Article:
I Would Not Allow One Man’s Livelihood To Become Another Man’s Gold Mine.
(This was written for ONE Campaign | Volunteer Ambassador, 2015–2017)
One of the top priorities for the Sustainable Development Goals is to ‘End Poverty In All Its Forms Everywhere’ by 2030.
There are over 7.4 billion people in the world, and although the proportion of people living on less than $1.25 a day has halved since the 1990s, 795 million still survive on this amount a day or less.
If we are to have any form of global financial equality to end the perennial ache for the people who suffer from extreme poverty, then we need to enforce land grabbing transparency and ensure it’s mutually beneficial to the native people as well.
If I were Prime Minister, I would invest in lands and farmers to replenish existing agriculture, and not permit UK/foreign companies and private investors to land grab from the poorest countries without greatly benefitting the locals, as this hugely discourages an even distribution of global wealth.
“75% of the world’s poorest people… live in rural areas and depend on agriculture and related activities for their livelihood.”
The Hunger Project
Vulnerable poor people and weak policies are more susceptible to foreign land acquisitions as they do not have robust domestic government infrastructure to defend against such takeovers. These acquisitions, whether the size of a football pitch or larger scale acquisitions increases poverty, which directly undermines the Sustainable Development Goals and socioeconomic equal rights of the native people. In some instances, consent from local communities and farmers are not even obtained! Adding salt to the wound, the foreign land grabbers are inclined to export the majority of the commodities produced, to better line their already overflowing pockets.
“Up to 500 million acres are thought to have been grabbed so far, much of it in Africa. This is the equivalent to 8 times the size of the UK.”
Friends of the Earth
Land grabbing investments without transparency results in farmers and families being displaced due to foreign investors failing to keep their promises and/or agriculture ecosystems not put in place. These investments are not in favour of ending poverty, but actively prolonging their hardships.
The problem is domestic regulations have failed
If I were Prime Minister, I would iron out these investment policies to be fully transparent, mitigated, and not allow them to ever be viable (without exception) if they instigate conflict of local interest. The framework of the land sales would be detailed in a succinct manner to help maintain, enhance and deliver the necessary commodity to sustain a more humane standard of living for the communities involved. There should never be a threat to ancestral land where disingenuous investors are not accounting for local food sovereignty.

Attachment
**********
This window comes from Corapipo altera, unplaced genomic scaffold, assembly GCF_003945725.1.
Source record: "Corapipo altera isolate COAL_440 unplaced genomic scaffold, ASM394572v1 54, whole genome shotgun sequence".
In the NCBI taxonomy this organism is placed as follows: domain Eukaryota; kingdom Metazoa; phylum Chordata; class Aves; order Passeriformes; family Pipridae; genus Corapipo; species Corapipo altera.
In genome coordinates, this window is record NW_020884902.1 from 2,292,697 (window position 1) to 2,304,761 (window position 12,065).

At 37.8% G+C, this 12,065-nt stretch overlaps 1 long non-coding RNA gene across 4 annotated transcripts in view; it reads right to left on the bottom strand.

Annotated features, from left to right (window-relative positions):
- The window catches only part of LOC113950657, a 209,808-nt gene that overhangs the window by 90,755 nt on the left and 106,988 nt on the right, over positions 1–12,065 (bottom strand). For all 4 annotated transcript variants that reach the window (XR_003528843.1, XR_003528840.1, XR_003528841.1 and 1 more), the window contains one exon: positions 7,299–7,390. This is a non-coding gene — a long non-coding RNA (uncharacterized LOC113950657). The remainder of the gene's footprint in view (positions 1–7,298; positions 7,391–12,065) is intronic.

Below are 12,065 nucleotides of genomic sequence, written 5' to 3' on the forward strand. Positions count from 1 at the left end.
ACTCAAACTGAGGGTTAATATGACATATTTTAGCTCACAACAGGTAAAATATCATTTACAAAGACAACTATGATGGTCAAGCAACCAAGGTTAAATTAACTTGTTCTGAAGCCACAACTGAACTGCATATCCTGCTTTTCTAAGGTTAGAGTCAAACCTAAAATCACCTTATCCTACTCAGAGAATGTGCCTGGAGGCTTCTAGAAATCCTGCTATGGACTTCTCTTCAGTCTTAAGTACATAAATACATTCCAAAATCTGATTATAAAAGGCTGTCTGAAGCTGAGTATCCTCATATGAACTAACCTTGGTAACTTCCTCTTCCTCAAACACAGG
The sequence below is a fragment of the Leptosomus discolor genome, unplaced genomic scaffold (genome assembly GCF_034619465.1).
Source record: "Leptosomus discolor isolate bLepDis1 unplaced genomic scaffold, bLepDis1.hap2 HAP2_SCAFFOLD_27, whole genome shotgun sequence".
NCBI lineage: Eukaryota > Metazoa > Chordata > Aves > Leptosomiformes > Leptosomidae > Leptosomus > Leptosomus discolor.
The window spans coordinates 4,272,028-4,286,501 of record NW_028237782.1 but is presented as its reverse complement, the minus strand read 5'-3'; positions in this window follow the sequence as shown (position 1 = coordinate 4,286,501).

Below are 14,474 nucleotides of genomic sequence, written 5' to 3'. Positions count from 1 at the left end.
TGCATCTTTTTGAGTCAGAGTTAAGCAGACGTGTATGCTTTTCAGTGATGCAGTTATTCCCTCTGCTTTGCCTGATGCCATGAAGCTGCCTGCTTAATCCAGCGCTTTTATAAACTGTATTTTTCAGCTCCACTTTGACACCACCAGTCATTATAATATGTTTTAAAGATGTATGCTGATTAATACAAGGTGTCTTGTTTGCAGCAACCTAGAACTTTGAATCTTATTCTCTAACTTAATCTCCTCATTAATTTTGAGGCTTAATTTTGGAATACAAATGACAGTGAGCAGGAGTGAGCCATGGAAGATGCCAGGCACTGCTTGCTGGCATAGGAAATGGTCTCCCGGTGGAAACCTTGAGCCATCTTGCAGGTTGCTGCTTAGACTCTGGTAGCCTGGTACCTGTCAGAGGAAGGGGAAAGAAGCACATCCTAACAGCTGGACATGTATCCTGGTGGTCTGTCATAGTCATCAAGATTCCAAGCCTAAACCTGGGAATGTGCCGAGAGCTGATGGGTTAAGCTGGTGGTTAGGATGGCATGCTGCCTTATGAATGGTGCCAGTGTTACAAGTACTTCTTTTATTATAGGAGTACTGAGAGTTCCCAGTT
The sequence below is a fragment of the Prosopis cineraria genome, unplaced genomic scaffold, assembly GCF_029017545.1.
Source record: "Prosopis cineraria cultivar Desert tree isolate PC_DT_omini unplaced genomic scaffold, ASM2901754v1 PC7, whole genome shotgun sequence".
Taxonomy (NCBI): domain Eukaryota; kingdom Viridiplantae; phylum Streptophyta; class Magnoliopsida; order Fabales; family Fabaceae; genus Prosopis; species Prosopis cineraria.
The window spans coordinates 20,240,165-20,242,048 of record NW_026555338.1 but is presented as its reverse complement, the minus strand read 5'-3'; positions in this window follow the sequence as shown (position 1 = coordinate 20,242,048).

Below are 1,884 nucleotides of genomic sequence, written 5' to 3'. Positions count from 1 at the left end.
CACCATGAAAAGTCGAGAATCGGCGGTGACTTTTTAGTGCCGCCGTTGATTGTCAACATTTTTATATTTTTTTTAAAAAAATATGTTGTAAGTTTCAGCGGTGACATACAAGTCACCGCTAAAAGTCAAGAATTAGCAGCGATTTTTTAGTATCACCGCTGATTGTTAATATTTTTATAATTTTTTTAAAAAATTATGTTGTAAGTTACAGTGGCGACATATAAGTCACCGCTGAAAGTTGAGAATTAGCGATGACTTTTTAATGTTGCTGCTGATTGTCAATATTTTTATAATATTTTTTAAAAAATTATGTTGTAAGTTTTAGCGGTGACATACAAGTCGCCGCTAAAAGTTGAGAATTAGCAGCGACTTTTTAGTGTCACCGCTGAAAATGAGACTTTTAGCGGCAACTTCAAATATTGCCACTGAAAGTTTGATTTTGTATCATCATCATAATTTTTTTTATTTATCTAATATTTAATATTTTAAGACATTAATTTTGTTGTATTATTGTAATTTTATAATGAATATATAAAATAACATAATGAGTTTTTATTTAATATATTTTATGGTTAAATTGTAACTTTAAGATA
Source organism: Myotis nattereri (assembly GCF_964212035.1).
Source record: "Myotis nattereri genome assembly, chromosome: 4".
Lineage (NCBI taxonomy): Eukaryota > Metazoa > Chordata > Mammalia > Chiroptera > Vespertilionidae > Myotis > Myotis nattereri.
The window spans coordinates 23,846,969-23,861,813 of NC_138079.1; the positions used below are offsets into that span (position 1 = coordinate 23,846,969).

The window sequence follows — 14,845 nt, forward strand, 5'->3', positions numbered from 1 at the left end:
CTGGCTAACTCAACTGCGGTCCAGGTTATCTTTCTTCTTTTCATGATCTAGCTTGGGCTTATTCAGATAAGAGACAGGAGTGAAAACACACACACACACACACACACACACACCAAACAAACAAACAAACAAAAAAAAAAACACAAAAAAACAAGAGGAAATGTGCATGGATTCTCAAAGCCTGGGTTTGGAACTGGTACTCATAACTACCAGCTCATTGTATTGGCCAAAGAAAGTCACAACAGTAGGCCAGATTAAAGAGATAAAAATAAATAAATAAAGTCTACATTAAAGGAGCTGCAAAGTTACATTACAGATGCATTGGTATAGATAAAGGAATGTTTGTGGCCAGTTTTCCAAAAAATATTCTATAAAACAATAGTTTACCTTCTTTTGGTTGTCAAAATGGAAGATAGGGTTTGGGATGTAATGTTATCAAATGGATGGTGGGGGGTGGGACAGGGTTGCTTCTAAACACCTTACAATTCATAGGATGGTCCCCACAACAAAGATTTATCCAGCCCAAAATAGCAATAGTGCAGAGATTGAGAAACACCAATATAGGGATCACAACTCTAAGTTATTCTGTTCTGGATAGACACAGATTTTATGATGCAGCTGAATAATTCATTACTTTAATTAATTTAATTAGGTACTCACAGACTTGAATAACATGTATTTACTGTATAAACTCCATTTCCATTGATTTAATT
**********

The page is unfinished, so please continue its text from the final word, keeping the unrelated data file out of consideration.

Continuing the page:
“A study of the economic impact of land grabbing on rural livelihoods estimates that the total income loss for local communities is $34 billion worldwide.”
The UK has the Green Belt Policy to retain land and control urban growth
Land retention is exactly what is required to tie stringent ribbons around the agricultural land of the poorest countries with domestic prosperity in mind, and not take away the local people’s base from the Maslow’s hierarchy of needs.
“One of the highest development priorities in the world must be to improve smallholder agricultural productivity, especially in Africa.”
In instances such as these, the land could never be owned by foreign bodies, hence, could only be leased (benefitting the native owners). Also, only domestic laborers would be trained/employed, and an agreed percentage of the commodity produced would be heavily subsidised as an offering to the local people.
I had a meeting with Diane Abbott (British Labour Party politician and the Shadow Secretary of State for International Development) regarding the disparities of poverty, she stated:
“Sometimes the issue is not the absolute poverty of the country, but the fact that the elites are not making sure that poor people are helped, but of course its very important that a country like Britain does contribute towards international aid.”
The common consensus may well be that UK poverty should be addressed before attempting to aid international poverty issues. However, poverty in the UK in comparison to how people live below the line in developing countries is relatively high.
There’s enough food resources in the world, we just need to create an even distribution of these resources — this partially stems from discouraging financial greed and corporate growth by initiating further development for the poorest countries who ironically have the richest natural resources.
Thus, as Prime Minister, it’s crucial to have a refined policy actualised to eradicate extreme poverty. Profitable agribusiness investors, starting with UK investors, should be fully regulated before they even approach International governments. We must act now by holding land-grabbing investors responsible or even freezing investments completely for a fairer society.
The world needs justice and an economic uplift; we need to honour this cause with equal customary rights, and the freedom of growth, in turn, global continuity spread in abundance.
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